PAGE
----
Belfast has made a remarkable transformation into a party town. Redevelopment has added a layer of glitz to a city that also boasts Victorian architecture, a glittering waterfront lined with modern art, music-filled pubs and the UK's second biggest arts festival.
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What To Do
Belfast is best seen on foot, with several organized walking tours to choose from, taking in the city's history, pubs, sights, and pubs. Gaelic football, hurling, soccer and rugby will get you on the green and keep your cheeks rosy.
What To See
What's not to see? Submerge yourself in historic Belfast.
Belfast is a tiny city, and walking is a good way to explore it. Take in its muck-and-brass civic architecture, the rich patina of history on its pubs, the Italianate surprises, the moss-furred stonework and what's left of the old town after the bombing of WWII.
Bars are to Belfast what art galleries are to Florence - a distillation of the city's culture.
Nightlife here has never been busier - sleek new bars opening, old ones changing, the club scene is booming and top-class live music is to be found in dozens of great venues around town.
Belfast hosts a plethora of festivals and special events. Summer in the City is a council-run program of events from May to September covering everything from classical and traditional music concerts to community events and the Lord Mayor's Show. The 17th is St Patrick's Carnival, a celebration of Ireland's national saint marked by community festivals and a grand city-center carnival. The Belfast Marathon is on the first Monday in May, and the Cathedral Quarter Arts Festival is twelve days of drama, music, poetry, street theatre and art exhibitions held in early May, while Late May sees the week-long Belfast Film Festival. Féile an Phobail, said to be the largest community festival in Ireland, takes place in West Belfast over 10 days in early August, with a carnival parade, street parties, theatre performances, concerts and historical tours of the City and Milltown cemeteries. The Belfast Festival at Queen's is the UK's second-largest arts festival and is held in and around Queen's University during three weeks in late October and early November. The Halloween Carnival is held from 27 to 31 October, with special events across the city, including a carnival parade, ghost tours and fireworks.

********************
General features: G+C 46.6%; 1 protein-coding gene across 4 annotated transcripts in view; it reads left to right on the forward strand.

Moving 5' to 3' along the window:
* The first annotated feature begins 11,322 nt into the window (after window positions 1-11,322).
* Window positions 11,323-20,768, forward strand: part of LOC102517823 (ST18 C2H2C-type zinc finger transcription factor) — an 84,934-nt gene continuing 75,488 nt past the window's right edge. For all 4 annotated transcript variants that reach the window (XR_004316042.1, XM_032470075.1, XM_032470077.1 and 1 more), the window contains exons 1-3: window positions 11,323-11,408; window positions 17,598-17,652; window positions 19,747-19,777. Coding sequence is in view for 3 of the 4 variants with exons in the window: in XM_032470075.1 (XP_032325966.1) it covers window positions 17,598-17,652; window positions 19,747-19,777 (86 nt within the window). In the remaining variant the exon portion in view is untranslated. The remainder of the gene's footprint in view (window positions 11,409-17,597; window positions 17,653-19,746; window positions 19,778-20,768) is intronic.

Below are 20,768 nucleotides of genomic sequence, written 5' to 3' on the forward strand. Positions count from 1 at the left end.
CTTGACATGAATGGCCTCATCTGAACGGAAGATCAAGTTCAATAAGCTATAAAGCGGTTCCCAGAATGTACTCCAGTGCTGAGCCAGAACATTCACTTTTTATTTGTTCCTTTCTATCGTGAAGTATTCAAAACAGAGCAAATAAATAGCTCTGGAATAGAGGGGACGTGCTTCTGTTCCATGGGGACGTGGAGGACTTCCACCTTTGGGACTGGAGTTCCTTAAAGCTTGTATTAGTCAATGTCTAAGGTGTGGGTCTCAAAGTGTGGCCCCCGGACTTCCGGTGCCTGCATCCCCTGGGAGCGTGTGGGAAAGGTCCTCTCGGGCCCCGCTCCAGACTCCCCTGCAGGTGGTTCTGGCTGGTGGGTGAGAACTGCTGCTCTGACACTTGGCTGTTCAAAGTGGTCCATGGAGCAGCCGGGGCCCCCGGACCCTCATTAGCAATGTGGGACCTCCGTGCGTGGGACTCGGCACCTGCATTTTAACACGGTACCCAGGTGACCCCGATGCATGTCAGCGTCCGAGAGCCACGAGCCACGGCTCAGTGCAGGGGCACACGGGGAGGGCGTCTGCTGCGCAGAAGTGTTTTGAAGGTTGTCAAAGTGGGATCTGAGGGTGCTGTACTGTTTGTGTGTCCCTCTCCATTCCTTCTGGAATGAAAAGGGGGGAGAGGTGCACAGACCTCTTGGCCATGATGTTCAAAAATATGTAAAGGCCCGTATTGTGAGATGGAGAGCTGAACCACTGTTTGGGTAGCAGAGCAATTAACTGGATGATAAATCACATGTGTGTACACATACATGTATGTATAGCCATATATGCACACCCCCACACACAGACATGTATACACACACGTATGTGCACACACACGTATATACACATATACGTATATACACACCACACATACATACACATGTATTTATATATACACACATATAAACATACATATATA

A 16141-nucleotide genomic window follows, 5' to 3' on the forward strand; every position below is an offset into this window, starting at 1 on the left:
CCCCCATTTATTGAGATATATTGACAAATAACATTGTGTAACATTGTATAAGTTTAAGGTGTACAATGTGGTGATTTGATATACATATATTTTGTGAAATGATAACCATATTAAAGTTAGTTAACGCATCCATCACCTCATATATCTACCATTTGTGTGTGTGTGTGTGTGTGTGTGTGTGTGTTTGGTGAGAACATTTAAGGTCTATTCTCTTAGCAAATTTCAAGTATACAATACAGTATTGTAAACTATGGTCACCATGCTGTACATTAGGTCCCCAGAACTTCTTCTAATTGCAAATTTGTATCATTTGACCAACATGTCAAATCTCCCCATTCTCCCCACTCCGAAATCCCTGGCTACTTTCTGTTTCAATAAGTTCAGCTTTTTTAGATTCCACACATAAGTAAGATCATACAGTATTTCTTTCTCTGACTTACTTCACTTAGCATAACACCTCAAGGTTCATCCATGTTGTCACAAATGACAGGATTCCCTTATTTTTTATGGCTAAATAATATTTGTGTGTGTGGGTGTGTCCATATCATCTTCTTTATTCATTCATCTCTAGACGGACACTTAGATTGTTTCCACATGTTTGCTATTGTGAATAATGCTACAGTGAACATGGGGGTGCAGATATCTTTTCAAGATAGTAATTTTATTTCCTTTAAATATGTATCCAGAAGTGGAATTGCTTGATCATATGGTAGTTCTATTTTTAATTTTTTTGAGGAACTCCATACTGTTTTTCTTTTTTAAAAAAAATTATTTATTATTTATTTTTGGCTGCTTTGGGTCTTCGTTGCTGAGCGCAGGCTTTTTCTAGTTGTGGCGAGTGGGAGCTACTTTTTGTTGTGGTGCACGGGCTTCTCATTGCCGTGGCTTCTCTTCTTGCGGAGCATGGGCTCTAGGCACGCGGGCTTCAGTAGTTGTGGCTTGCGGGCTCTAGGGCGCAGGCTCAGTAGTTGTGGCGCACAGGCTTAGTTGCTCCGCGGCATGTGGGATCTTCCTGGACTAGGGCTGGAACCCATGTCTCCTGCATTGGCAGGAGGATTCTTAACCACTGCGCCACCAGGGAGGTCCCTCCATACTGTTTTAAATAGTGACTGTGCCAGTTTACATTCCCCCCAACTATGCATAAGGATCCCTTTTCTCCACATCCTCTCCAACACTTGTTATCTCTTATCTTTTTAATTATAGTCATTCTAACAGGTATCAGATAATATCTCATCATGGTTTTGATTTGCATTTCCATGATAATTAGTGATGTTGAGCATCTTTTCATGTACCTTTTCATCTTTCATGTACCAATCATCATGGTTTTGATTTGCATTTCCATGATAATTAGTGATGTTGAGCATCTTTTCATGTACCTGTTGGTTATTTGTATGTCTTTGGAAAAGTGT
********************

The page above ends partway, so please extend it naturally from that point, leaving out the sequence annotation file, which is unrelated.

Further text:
Food and Drink
Arouse your taste buds by surfing the huge wave of new restaurants. Belfast has a surprising number and variety of restaurants, including a couple of the best in all Ireland.
When to Go
Belfast's open to visitors any time of year, but April-June and September are best: the weather's hopefully on form, the crowds are down, the days are longer and attractions are open.
Belfast's average temperature year-round is a relatively mild 50°F. Winter rarely sees ice and snow, but the January and February skies are interminably grey, and temperatures are a motley 40-45°F. July and August average 60°F, but at least the summer days are long, with true darkness not falling until 11pm. Perhaps the most defining aspect of Belfast's climate, other than its changeability, is its rainfall: February-June averages 2.3in, and things get wetter still from October to January with 4in. Don't even think about visiting without a raincoat, umbrella and warm clothes.
To be sure, the Atlantic Gulf Stream keeps Ireland just right with relatively mild winters and cool summers. Another certainty is the rain, Belfast has a decent share of it. True to its people, the weather is not without its own mischievousness with the occasional warm January day or cold July night.